“What makes an Indian differ from a blond?”, asked Brazilian geneticist Lygia Veiga Pereira during her speech at the Plenae launching in São Paulo. “It is due to a small variation, 0.2%, in the genome sequencing” – the so-called recipe that forms each living being. In the case of human beings, it comprises 3.2 billion letters. And it’s the genes that provide the “recipe’s” instructions.
The main challenge of the 21st century is to discover the connection between variations and characteristics. Just like researchers discovered genes that determine physical characteristics – color of skin, eyes, hair and height – and a series of body functions, it is believed that it is possible to arrive at a combination that leads to aging.
“Genetic investigation could be the true key to eternal life,” said Lygia, researcher at the University of São Paulo’s Biosciences Institute Center of Cellular Therapy. “When we discover the aging processes that genes are responsible for, it will be possible to understand life expectancy and health with efficient and specific medication.”
When studying families with exceptionally low levels of cholesterol, scientists discovered that they possessed a specific gene alteration. They lacked the coding gene of a given protein. By inhibiting it with a specific drug, they balanced cholesterol levels. Similarly, understanding which proteins provoke the formation of muscles, for example, can help formulate medication to stay in shape.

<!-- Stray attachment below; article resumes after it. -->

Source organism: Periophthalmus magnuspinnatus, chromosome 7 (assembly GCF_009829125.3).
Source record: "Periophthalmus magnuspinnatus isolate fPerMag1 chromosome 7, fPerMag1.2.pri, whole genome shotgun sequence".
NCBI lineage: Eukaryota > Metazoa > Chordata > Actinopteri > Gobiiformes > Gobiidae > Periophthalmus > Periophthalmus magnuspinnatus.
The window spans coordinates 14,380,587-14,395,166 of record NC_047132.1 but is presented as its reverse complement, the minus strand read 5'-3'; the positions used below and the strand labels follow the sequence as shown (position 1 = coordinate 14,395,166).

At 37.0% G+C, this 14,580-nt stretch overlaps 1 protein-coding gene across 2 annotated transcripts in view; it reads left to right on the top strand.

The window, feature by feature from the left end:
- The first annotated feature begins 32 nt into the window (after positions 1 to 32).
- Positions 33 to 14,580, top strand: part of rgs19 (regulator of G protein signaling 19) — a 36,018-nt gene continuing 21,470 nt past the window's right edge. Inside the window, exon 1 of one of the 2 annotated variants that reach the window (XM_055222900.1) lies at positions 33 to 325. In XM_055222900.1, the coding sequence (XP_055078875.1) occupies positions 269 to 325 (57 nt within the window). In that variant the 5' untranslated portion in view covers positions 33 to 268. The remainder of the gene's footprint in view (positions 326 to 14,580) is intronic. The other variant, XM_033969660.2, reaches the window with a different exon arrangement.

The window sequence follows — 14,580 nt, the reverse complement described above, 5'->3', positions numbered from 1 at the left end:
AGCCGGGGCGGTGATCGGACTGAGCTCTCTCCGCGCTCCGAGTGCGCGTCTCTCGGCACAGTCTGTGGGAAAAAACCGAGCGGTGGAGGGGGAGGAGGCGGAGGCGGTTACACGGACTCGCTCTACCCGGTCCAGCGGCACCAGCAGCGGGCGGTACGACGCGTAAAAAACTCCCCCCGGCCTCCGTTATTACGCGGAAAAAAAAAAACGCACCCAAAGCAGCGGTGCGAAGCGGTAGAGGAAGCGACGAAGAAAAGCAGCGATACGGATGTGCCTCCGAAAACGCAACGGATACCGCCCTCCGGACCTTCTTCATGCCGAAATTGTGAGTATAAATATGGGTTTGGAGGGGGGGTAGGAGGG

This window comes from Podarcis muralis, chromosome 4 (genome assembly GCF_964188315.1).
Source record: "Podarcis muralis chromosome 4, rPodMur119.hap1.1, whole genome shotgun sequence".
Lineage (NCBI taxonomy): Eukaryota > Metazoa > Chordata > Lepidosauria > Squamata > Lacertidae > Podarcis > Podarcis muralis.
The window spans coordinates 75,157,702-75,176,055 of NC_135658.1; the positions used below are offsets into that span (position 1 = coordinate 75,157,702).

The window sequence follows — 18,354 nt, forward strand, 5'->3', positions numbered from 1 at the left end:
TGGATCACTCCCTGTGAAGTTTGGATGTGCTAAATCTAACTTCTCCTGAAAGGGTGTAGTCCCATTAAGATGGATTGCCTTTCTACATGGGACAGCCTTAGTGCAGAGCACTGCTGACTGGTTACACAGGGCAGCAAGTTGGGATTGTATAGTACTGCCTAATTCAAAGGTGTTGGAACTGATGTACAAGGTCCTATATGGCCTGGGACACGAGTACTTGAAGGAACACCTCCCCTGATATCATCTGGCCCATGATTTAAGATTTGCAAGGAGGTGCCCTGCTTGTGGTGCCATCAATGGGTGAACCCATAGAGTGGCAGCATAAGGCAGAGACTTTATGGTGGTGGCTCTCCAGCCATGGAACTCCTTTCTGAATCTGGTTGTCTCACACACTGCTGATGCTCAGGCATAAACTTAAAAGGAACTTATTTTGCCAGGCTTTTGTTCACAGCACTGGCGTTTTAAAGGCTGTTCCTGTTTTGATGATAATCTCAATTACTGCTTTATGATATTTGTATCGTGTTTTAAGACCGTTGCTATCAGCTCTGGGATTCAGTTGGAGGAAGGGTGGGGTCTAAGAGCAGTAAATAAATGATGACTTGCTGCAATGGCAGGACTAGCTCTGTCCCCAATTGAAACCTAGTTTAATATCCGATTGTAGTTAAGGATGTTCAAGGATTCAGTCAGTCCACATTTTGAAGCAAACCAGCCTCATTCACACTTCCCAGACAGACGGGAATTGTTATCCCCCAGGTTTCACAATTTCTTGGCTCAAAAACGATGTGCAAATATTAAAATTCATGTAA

Stem cells. However, the secret is not only in the genes. “Dracula perhaps was not totally wrong when he associated blood with eternal life,” said Lygia, toying with the audience. A Stanford University study shows that blood transfusions in younger mice helped repair cognitive and neurological damage in older species. Another study revealed that blood removed from the umbilical cord of human babies increases brain activity in older mice.
“We still don’t have similar treatments for humans,” said the researcher, but there’s no reason to worry. “Changing one’s lifestyle also has a positive effect.” The life of a mouse, for example, can be increased by 50% with a low-calorie diet.
Even with all the care, body tissue and organs lose their function and deteriorate over time. Stem cells obtained from the mass of a human embryo function as a sort of “trump card”. They can transform into anyone of the more than 100 types of cells in an adult.
In a laboratory, it is possible to multiply them to form a network of neurons. By substituting reagents, they become cells from the cardiac muscle. What does this mean? “One day, we’ll be able to substitute body tissue and organs just as easily as we substitute a carburetor in a car,” says Lygia.
According to her, with the genome and stem cells we could become eternal. If this happens, we need to care for the place we live in. In Brazil, life expectancy in 1840 was less than 40 years. Today it is 76 years. On the other hand, less than 30% of the population has access to sewage treatment. “The challenge of building a better country is more important than understanding the genome. It’s easier to land a robot on Mars than to solve the conflicts in Syria or Rio de Janeiro’s Rocinha.”
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